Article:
A child that has become quieter and withdrawn is probably fearful, and has probably lost some self-esteem and confidence. They may become moody and difficult, and act irrationally. They may display unusual behavior, and become scared and fearful in certain situations without reason. Any change in mood or behavior is a concern to be aware of. Treat your child with care and be diplomatic to find out what has caused the change, your child isn’t likely to open up.

• Help, I suspect my child is being bullied

Parents need to be vigilant to be able to recognize bullying, so that they can intervene to put a stop to it. If you are concerned that your child is exhibiting any of the signs above, then this could be a result of bullying. Children are fearful to confide in others, as they are worried that it will make matters worse, and they feel embarrassed to admit to being bullied.

It doesn’t matter how small the bullying may seem to you, if it is affecting your child then it needs to be addressed, before it gets out of hand. Bullying needs to be taken seriously, even if you think your child is equipped to deal with being bullied, the truth is they will need your support and you will need to help them find the confidence and strength to deal with the situation.

Here is a course of action and some strategies to employ to deal with bullying:

As infuriating as the situation may be, you need to be a good role model and act rationally, you will need to treat the situation with care, and be sensitive to your child’s feelings. Remain calm, don’t show your emotions of anger and sadness, as this won’t help your child. You need to be strong, confident and assuring.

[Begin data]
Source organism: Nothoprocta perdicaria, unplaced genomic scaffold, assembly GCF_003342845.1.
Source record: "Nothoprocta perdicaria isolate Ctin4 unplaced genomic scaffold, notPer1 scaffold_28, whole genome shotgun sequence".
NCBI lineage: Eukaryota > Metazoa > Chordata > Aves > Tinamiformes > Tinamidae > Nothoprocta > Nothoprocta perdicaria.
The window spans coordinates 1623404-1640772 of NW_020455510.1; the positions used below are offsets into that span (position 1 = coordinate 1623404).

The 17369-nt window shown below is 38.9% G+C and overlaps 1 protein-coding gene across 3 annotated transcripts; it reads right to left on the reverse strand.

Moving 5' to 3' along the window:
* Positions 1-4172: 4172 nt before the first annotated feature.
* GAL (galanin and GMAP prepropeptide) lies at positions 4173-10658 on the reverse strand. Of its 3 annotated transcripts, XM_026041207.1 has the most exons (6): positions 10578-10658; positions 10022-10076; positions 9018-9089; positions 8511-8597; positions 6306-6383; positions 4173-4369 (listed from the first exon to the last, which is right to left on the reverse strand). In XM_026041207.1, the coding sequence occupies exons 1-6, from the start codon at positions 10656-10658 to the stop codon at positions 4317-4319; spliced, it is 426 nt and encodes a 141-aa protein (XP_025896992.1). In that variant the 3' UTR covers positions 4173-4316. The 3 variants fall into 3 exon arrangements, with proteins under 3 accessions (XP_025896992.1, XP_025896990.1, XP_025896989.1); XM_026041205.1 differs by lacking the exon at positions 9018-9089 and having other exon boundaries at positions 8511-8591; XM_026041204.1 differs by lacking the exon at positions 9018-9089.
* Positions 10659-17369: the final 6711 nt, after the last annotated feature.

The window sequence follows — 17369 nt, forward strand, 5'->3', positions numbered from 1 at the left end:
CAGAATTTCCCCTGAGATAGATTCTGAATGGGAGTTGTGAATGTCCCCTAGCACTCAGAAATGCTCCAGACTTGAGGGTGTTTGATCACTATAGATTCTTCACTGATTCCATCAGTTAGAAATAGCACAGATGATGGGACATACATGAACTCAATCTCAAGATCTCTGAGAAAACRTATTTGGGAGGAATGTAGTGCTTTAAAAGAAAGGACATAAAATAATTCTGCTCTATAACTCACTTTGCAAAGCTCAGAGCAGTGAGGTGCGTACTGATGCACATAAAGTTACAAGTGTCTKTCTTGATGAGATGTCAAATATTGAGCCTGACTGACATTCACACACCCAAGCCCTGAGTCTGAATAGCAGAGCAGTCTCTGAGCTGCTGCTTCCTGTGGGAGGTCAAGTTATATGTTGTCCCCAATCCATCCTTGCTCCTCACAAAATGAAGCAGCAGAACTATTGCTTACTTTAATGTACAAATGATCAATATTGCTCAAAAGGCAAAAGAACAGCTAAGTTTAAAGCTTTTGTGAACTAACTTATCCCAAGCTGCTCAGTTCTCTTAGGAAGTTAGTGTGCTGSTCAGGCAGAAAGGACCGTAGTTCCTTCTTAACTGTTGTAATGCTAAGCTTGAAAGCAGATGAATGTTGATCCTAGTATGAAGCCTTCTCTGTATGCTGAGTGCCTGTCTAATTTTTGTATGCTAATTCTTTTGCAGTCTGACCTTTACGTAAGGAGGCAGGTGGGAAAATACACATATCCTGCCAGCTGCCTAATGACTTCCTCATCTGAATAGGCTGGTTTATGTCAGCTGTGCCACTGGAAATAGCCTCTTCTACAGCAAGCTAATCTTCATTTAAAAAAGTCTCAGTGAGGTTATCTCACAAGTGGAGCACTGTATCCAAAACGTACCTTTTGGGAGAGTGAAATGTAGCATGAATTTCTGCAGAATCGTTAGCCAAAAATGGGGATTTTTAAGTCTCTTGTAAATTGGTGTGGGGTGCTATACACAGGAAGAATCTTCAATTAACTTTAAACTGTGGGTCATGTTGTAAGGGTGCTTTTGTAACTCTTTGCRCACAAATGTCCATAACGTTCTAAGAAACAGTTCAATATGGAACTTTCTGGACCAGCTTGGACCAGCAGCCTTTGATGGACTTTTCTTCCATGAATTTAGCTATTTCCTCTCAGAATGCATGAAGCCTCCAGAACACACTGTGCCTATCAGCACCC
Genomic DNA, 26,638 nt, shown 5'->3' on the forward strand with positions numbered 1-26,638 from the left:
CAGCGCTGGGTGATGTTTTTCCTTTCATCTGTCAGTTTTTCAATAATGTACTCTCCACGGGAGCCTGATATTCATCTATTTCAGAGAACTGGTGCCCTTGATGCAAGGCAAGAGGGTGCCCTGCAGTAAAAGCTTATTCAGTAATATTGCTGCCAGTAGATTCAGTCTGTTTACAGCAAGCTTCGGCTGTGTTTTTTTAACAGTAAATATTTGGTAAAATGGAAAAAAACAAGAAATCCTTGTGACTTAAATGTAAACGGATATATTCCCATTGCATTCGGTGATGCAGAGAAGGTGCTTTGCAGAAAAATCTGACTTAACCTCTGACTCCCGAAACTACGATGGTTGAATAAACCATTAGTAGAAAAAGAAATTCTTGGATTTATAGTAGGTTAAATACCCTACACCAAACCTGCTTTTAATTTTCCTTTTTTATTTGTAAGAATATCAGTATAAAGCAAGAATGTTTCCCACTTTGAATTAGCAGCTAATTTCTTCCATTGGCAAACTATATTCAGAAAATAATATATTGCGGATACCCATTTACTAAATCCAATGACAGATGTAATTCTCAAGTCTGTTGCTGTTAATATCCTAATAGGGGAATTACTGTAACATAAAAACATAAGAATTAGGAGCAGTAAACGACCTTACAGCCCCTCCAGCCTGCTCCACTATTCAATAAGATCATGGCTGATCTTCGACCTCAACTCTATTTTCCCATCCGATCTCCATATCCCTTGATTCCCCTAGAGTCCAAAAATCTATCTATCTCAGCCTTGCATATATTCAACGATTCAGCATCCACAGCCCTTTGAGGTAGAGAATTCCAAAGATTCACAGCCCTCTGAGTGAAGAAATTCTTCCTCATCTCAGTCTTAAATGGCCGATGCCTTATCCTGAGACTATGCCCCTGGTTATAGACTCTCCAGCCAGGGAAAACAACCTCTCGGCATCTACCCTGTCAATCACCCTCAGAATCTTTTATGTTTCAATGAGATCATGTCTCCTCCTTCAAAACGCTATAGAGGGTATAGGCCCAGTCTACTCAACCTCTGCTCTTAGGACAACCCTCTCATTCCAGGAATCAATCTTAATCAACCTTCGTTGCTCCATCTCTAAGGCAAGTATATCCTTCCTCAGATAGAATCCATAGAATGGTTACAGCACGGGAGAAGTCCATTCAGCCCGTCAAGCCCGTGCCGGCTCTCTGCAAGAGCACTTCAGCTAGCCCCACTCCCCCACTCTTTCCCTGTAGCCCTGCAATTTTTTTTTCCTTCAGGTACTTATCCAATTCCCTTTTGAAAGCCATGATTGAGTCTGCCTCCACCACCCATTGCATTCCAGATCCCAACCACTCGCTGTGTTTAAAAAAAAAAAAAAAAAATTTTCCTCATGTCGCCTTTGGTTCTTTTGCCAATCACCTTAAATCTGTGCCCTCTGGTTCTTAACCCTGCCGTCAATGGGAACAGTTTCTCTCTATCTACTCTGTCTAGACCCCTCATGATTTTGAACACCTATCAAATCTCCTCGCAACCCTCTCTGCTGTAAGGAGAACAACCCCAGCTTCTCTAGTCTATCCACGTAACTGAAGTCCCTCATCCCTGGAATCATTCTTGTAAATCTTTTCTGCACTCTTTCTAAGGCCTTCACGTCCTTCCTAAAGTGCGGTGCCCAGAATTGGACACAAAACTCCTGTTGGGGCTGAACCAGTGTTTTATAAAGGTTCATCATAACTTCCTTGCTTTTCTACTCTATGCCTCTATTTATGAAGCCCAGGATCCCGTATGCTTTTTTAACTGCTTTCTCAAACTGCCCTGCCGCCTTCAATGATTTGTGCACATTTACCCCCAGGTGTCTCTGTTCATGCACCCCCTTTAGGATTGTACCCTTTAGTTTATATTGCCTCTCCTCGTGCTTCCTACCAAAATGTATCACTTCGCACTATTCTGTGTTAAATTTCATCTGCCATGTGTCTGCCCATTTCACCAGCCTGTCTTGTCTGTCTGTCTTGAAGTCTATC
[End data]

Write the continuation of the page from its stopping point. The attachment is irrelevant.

LISTEN, always be prepared to listen to your child, as they may give small clues to how they are feeling. Always make your child feel important, and give them your time. Never dismiss their feelings. Once your child is ready to talk to you, listen attentively and be patient, as it won’t be easy. Don’t put pressure on your child to make them talk, as this will make them feel uneasy.

Avoid directly asking your child if they are being bullied, as this will make them feel ashamed and they are likely to become nervous and withdrawn. Show an interest in your child, ask indirect questions, about their day, who they sat with at school, and what they enjoyed about their day. If they are reluctant to talk to you, they are more than likely hiding something.

Enlist a trusted member of the family or friend that your child is close with, and ask them to spend some one-on-one time with your child to see if they can get them to open up.

Once your child has confided in you, you can assess the situation and discuss a plan of action. Reassure and comfort your child. Explain that this is not their fault, and they are not to blame. Inform your child that you are going to help them through this, be supportive and show courage.

Speak to the school administrators as there will be a bullying policy set in place. Arrange an appointment with your child’s teacher or principal to discuss your concerns.

If your child has trouble with sleeping and eating, or is frequently unwell due to stress consult your doctor.

There are many organizations that provide free help and support for both you and your child which can be found on-line.

It is vital to take bullying seriously, as even if it seems minor it can manifest, and if it is not stopped it can cause lasting damage to a child. Take action immediately, be supportive to your child, and remain calm. Once the bullying has been resolved, you will need to instill confidence back into your child and help them to overcome the trauma. Find new activities that they can take up to focus their energy on. You can help your child out of this situation. Put an end to the bullying.